PETERSFIELD is not mentioned in the Domesday Survey by name, but it is most probably included in the entry under Mapledurham in Finchdean hundred. (fn. 54) Hence the history of the manor of Petersfield is identical with that of Mapledurham (q.v.) until 1484, when Henry second duke of Buckingham, having entered into a conspiracy to dethrone Richard III, was beheaded at Shrewsbury. His possessions thereupon passed into the hands of the king, who, on 23 May, 1484, granted the manor of Petersfield to trustees to hold for seven years for the payment of the duke's debts. (fn. 55) On 28 February, 1485, the king granted the reversion of the manor, on the expiration of this term of seven years, to his kinsman John duke of Norfolk and the heirs male of his body. (fn. 56) The duke did not live to enjoy this gift, however, for on 22 August, 1485, he was slain at Bosworth while leading the van of Richard's army. (fn. 57) On 7 November, 1485, he was attainted by Act of Parliament and all his honours were forfeited to Henry VII, who restored Petersfield to Edward son and heir of Henry duke of Buckingham, whom he had reinstated in 1486. (fn. 58) The descent of Petersfield is identical with that of Mapledurham from this date until the time of Edward Gibbon, the father of the historian, who sold it in 1739 to John Jolliffe, M.P. for Petersfield. (fn. 59) William George Hylton Jolliffe, great-grandson of the latter, was raised to the peerage as Lord Hylton in 1866. His grandson, Hylton George, Lord Hylton, is the present lord of the manor.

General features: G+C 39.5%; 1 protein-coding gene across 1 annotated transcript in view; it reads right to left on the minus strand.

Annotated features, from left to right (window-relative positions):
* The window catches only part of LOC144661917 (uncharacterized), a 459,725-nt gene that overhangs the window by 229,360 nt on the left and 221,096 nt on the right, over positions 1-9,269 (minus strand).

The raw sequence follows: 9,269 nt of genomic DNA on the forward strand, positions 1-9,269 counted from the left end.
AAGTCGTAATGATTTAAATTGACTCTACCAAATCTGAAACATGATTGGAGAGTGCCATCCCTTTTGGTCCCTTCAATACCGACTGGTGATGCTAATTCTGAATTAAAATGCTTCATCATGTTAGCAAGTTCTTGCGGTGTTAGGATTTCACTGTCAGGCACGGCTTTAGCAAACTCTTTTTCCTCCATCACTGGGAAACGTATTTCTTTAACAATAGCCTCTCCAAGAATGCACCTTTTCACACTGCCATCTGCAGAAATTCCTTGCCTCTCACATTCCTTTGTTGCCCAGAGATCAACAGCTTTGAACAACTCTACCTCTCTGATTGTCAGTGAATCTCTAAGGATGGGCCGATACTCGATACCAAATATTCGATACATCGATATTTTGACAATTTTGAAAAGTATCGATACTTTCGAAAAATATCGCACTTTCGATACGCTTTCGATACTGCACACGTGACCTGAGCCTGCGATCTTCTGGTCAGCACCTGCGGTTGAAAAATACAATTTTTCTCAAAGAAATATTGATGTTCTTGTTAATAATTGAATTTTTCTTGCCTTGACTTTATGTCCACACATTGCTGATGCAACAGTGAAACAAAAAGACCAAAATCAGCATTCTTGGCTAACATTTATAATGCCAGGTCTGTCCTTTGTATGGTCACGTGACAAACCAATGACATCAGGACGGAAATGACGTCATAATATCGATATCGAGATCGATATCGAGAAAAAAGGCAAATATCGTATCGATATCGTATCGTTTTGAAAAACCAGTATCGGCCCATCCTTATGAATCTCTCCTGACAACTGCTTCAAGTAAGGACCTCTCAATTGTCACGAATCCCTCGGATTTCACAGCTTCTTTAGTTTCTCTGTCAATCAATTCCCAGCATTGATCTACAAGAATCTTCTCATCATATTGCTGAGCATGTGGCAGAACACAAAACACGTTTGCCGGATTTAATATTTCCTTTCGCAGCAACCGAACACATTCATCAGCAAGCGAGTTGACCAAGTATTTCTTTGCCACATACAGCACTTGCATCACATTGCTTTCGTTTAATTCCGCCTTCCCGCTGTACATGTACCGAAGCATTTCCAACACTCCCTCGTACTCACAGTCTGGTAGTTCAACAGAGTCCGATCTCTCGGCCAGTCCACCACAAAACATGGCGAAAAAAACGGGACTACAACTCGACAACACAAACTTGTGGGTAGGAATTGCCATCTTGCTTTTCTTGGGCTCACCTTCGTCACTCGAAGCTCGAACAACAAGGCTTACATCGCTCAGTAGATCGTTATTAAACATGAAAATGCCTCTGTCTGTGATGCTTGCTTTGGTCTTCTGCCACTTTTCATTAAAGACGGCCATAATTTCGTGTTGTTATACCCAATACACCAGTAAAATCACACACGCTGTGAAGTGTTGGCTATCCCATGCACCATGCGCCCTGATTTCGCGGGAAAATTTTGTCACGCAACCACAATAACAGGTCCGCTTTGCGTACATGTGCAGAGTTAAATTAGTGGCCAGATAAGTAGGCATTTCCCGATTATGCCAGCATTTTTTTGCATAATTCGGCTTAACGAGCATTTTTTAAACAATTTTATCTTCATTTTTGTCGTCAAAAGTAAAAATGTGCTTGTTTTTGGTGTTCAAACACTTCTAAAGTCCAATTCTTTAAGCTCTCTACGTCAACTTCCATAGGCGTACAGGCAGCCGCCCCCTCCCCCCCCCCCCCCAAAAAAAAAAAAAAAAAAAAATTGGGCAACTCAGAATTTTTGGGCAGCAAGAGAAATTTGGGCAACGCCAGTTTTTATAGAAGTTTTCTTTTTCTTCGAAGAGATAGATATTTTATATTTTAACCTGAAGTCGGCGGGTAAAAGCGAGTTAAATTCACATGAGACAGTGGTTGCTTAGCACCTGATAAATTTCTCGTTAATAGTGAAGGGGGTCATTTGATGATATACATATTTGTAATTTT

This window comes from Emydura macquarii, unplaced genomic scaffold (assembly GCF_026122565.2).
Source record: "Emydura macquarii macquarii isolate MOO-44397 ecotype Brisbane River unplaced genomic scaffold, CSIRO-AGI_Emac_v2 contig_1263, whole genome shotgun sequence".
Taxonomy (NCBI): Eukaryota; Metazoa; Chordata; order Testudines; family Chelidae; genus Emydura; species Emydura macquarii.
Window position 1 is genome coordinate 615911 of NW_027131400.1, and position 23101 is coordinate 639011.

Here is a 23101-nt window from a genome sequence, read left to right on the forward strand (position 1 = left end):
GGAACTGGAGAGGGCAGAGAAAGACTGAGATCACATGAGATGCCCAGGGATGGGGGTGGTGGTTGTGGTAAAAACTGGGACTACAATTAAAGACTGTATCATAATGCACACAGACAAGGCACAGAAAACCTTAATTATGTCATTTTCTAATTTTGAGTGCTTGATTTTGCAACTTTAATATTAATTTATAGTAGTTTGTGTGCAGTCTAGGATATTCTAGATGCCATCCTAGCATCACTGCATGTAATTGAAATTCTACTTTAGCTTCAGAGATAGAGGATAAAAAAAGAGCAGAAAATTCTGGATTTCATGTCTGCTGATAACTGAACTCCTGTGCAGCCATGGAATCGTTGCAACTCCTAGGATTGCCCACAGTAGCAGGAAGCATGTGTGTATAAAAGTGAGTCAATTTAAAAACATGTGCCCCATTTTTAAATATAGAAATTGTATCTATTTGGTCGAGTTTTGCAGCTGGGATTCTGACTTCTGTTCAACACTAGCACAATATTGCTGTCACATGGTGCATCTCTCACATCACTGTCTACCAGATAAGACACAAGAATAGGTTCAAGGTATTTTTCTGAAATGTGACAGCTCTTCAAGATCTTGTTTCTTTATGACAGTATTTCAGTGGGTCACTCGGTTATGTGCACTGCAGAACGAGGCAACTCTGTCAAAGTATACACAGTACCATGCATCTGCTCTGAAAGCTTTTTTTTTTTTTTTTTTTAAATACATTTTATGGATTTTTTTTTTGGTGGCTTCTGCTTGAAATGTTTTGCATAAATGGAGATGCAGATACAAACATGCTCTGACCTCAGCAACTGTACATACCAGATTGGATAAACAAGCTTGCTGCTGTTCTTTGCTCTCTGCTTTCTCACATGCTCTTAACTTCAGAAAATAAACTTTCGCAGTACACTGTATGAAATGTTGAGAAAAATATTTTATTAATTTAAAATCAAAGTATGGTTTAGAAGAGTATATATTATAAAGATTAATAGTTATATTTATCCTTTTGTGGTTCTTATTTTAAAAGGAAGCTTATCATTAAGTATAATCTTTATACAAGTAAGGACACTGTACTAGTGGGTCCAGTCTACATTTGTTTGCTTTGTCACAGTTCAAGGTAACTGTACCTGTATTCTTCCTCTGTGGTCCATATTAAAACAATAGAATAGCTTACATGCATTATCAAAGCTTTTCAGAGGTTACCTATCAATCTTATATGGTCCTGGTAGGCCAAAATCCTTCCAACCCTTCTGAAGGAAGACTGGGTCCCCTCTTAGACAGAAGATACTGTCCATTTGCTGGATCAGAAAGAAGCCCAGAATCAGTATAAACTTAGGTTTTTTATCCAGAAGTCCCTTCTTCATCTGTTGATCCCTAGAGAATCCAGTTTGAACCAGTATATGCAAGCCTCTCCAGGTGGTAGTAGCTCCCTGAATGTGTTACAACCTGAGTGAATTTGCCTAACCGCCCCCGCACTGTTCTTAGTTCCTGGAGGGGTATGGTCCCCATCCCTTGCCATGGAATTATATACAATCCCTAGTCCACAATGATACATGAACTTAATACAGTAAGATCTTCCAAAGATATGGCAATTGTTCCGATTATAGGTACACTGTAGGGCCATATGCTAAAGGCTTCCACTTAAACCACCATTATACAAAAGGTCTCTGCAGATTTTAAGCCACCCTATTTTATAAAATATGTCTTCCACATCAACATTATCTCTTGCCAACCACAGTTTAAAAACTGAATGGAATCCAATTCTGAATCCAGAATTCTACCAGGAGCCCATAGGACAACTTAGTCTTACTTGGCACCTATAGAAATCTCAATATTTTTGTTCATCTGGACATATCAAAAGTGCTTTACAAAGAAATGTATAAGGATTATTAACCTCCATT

SHEET (Sithe, Shite, and Schyte, xiii cent.; Shete, xv cent.; Shett, xvi cent.) formerly formed part of the great manor of Mapledurham, and was granted by Aumary, earl of Gloucester, son of Aumary, count of Evreux, to Eustace de Greinville, to hold to him and his heirs of the grantor and his heirs by the service of the third part of a knight's fee. The tenement of Richard the miller with the mill and the suit and multure of the men of the manor of Mapledurham and Petersfield was included in the grant, as also the annual payment of two cart-loads of brushwood and one sufficient tree at the Feast of St. John the Baptist from the wood for the maintenance of the mill. (fn. 60) The overlordship was changed in 1210, in which year Aumary conveyed to Peter des Roches, bishop of Winchester, all the fee which Eustace held of his gift in Mapledurham, to hold to the bishop and his successors in free alms. (fn. 61) In 1237 Eustace granted to the prior and canons of Selborne in free alms all the land which he had by the gift of his lord Aumary, earl of Gloucester, in the manor of Mapledurham with the mill, saving to the bishop the service of the third part of the knight's fee, (fn. 62) and his gift was confirmed by Peter des Roches in the same year. (fn. 63) After the death of Eustace, his widow Joan received as her dowry the third part of fourteen marks' rent from the tenement in Sheet, but this rent she quitclaimed to John prior of Selborne and his successors in 1251 on her marriage with Stephen Symeon. (fn. 64) In 1281 Prior Richard and the convent of Selborne farmed out to Abbot John and the convent of Dureford all their lands and tenements at Sheet for a rent of fourteen marks. (fn. 65) From this time onwards until the dissolution the abbot and convent of the Blessed Mary of Dureford continued to hold these lands and tenements, which developed into a small manor, for this fixed annual payment, and their connexion with this parish can still be traced in the names Adhurst St. Mary and St. Mary's Well. The prior and convent of Selborne sometimes had some difficulty in securing the payment of the rent, and in 1425 brought an assize of novel disseisin against Thomas abbot of Dureford and John Atte Wode about a tenement in Sheet, (fn. 66) the result of which was that the latter were forced to enter into a bond for £40 for securing the punctual payment of the fourteen marks. (fn. 67) In spite of this, however, they owed Selborne Priory over £50 fee-farm rent in 1462. (fn. 68) The abbot and convent of Dureford in their turn leased out their property in the parish at various times. Thus in 1466 they granted all their lands and tenements in Sheet, which they held at fee-farm of the prior and convent of Selborne, to Nicholas Huse and others to hold for twenty years at a rent of £9 6s. 8d. (fn. 69) Again in 1532 they leased out to Launcelot Sympson of Petersfield the site of their manor of South Sheet and all the houses built there, with all the meads, leasures, &c., as wholly as Martin Frayll held them, except one moor let to Magdalen College, to hold for the term of sixty years at a rent of 40s., (fn. 70) while in the following year Richard Massam of Henley, who was probably acting for Magdalen College, obtained a ninety-nine years' lease of a moor in Sheet for a rent of 8d. (fn. 71) Thus at the dissolution most of the property which Dureford had held at fee-farm of Selborne (fn. 72) was let on lease. Like most of the Dureford property the manor of Sheet was granted to Sir William Fitzwilliam, afterwards earl of Southampton, in tail male, (fn. 73) and on his death without issue reverted to the king, who in 1546, in return for £1,569 15s. 2d., granted to George Rithe and Thomas Grantham 60 acres called Martyns in Petersfield now or late in the occupation of Launcelot Sympson, together with other lands, tenements, rents, and services formerly belonging to Dureford Abbey. (fn. 74) In the same year George and Thomas sold Martyns, 10 acres of moorland in the occupation of Magdalen College, and a cottage, to Roger Childe of Sheet, described sometimes as a yeoman, and sometimes as a miller, who two years later sold the property for £42 to William Standish of Oxford and others. William was an Oxford notary who was regularly employed by the college, and no doubt he was the college agent in the purchase; but it was not until 1556 that he conveyed the property to the college, (fn. 75) the delay in conveying being probably due to the uncertainty of the time; when it was doubtful, first whether the colleges would not go the way of the monasteries, and then whether the monastic possessions might not be reclaimed. Magdalen College still owns Sheet Mill and a great deal of landed property in the parishes of Petersfield and Sheet.